Dialogue over revenue row, CJ asks governors and MPs

Governors Mwangi Wa Iria, Josphat Nanok and Paul Chepkwony at the Supreme Court yesterday. [George Njunge, Standard]
Chief Justice David Maraga has told governors to seek mediation with the Senate and National Assembly to unlock the stalemate over revenue allocation to counties.

Justice Maraga said although the Supreme Court is ready and prepared to determine the dispute, which has led to near paralysis in some counties, the court will be happy if they can reach an agreement to save the time it will take handling the case.

“I believe the people involved can talk and resolve the issues before we settle down to hearing the application for advisory opinion filed by the governors. That will save us time and allow us to move forward,” he said.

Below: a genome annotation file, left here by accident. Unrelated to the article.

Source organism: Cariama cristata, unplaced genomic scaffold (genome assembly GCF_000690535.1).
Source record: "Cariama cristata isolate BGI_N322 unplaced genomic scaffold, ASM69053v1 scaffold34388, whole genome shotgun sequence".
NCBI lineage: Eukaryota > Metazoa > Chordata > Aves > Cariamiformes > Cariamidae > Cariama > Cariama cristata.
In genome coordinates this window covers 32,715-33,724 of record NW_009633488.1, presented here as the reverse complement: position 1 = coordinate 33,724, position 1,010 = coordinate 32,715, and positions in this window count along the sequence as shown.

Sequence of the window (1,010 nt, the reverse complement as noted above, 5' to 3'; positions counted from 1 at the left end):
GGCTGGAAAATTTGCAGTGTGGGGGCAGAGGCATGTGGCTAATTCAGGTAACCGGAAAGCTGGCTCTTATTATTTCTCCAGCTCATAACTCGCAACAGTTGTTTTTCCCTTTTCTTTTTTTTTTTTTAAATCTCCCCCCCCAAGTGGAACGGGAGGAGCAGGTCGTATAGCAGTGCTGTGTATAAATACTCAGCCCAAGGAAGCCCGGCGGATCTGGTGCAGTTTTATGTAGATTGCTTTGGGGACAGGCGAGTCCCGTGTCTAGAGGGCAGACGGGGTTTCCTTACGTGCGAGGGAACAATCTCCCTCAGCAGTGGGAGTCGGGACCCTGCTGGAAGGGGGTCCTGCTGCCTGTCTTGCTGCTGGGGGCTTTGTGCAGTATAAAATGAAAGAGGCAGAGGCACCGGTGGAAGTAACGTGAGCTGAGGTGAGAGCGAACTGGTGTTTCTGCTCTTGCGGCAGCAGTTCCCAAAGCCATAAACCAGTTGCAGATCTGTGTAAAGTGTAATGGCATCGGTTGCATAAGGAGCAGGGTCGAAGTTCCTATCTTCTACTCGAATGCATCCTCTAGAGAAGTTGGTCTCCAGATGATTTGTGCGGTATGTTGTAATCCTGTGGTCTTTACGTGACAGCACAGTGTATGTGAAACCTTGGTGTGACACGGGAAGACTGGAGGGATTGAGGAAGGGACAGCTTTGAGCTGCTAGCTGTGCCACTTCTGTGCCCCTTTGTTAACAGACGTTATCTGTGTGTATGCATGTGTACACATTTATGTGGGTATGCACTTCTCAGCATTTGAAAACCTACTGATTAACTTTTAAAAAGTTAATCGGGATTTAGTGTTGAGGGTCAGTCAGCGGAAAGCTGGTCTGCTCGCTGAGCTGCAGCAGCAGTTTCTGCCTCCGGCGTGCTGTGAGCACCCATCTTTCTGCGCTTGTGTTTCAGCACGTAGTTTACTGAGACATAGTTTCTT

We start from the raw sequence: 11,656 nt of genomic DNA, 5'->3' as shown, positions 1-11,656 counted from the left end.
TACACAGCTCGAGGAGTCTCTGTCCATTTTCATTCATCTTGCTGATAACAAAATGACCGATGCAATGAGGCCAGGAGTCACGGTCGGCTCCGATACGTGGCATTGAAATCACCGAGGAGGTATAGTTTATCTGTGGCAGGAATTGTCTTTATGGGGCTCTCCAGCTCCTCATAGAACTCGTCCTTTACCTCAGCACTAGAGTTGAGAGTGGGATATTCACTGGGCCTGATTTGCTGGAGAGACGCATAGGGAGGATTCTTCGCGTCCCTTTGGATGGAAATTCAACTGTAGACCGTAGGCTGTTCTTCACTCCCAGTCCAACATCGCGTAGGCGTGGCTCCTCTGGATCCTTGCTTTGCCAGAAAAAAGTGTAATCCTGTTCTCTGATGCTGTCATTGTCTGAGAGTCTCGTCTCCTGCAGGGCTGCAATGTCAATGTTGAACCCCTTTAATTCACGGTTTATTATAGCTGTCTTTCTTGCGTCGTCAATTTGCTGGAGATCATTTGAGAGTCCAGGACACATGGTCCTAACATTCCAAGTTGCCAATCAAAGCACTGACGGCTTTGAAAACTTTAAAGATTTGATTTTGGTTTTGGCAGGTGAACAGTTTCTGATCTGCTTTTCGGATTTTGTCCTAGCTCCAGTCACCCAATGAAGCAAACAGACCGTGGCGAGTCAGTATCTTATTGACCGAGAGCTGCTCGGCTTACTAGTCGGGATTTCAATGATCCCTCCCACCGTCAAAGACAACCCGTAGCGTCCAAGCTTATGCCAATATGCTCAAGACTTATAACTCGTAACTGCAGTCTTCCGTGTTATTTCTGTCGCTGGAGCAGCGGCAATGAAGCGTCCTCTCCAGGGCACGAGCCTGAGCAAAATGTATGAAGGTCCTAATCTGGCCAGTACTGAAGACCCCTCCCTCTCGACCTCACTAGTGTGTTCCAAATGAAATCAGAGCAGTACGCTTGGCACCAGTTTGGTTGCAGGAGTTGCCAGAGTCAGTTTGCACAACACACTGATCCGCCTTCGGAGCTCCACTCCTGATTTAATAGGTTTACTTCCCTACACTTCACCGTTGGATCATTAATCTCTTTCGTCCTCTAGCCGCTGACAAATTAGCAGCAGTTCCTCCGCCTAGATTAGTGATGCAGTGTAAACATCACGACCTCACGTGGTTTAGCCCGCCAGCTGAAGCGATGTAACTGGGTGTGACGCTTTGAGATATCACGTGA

The CJ made the remarks as National Assembly Speaker Justin Muturi accused governors and senators of being selfish by filing several court cases in their pursuit of more funds to the counties.

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Muturi wants the case filed by the Council of Governors at the Supreme Court dismissed, arguing that there are similar disputes pending before the High Court and the Court of Appeal.

Through lawyer Mbarak Awadh, Muturi filed an objection to the suit, arguing that the Supreme Court judges lack jurisdiction to hear applications regarding constitutional interpretation on how the Senate and National Assembly should pass laws.

“In any case, the governors have not demonstrated whether they sought the opinion of the Attorney General on the dispute over division of revenue before coming to court. Their case revolves around issues which will embarrass the Supreme Court as they are pending in other courts,” said Awadh.

He said the questions being raised by governors over division of revenue are similar to what senators raised when they filed a constitutional petition at the High Court on Thursday, which shows they are duplicating matters to confuse the courts.

The county bosses are fighting with the MPs over Sh310 billion allocated to counties.

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David MaragaSupreme CourtSenate